Hearables are in-ear gadgets for listening to music, playing games or medical monitoring. Now, a scientist at Stanford University is discussing hearables that can communicate with the neural signals passing through our ears in order to monitor and interact with our brains.
Poppy Crum, a chief scientist at Dolby Laboratories and an adjunct professor at Stanford University, has been working toward making hearables a technology that is truly empathetic. “The ear is like a biological equivalent of a USB port. It is unparalleled not only as a point for “writing” to the brain, as happens when our earbuds transmit the sounds of our favorite music, but also for “reading” from the brain. Soon, wearable devices that tuck into our ears—I call them hearables—will monitor our biological signals to reveal when we are emotionally stressed and when our brains are being overtaxed,” she says.
Crum envisions 4 scenarios where future generations of hearables will make our lives better, reports IEEE Spectrum.
- You’re following a basketball game on TV while cooking, but you’re having trouble following the action. Your hearables, in this case, will know where the problem is. It will figure out exactly where you’re trying to direct your attention by pairing the stress increase with variations in the electrical signals created in your ear as you move your eyes.
- You’re at a restaurant, but the loud music I making it difficult to hold conversations. In this case, your hearables will track your brain waves, determine when you are struggling to hear, and then appropriately adjust the signal-to-noise ratio and directionality of their built-in mics to make it easier for you to understand what people nearby are saying.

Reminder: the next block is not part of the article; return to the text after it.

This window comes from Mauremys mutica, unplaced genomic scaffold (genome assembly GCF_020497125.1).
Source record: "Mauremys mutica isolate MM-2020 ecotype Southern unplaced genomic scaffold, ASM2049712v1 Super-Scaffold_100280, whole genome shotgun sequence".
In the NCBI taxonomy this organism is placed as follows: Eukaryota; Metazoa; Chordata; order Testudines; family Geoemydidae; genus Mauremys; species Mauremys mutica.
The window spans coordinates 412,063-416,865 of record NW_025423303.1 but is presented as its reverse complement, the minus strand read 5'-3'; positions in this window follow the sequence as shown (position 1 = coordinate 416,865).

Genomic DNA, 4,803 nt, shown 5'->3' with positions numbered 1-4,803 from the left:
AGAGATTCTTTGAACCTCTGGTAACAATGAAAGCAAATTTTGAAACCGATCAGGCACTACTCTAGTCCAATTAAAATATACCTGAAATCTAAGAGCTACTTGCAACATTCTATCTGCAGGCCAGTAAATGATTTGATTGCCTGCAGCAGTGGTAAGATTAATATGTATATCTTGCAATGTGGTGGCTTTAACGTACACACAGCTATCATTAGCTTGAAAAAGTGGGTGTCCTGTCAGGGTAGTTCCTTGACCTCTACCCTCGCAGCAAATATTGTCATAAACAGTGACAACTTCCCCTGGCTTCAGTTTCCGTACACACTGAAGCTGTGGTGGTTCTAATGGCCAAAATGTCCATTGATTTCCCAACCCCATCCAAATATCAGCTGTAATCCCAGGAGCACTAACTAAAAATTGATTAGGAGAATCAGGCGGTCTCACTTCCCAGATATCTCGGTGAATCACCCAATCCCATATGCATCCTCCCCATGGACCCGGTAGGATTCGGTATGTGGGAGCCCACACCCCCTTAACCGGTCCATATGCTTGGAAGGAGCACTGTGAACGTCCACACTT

- You’re driving your car with your family in it. Your noisy kids are making it difficult for you to pay attention to the directions in your smartphone. Your hearables will increase the smartphone volume while also instructing the car to adjust seat temperature and airflow – and perhaps start softly playing your favorite music. They even understand your child’s “I need to go potty” as a bathroom request, analyze it to determine its urgency, and decide whether the navigation app should immediately search for the closest rest stop, or look for one near a restaurant—because they also heard your other daughter say she’s hungry.
- You’ve been wearing a hearable for a few years now. Recently, the device has been detecting specific changes in the spectral quality and patterns of sounds when you speak. After tracking this trend for several months, your hearable suggest that you schedule an appointment with your physician because these changes can correlate with heart disease.
“The benefits of hearables will far outweigh the negatives—and that’s a strong motivation for doing the work needed to sort out the issues of privacy and security. When we do, hearables will constantly and silently assess and anticipate our needs and state of mind while helping us cope with the world around us. They will be our true life partners,” Crum says.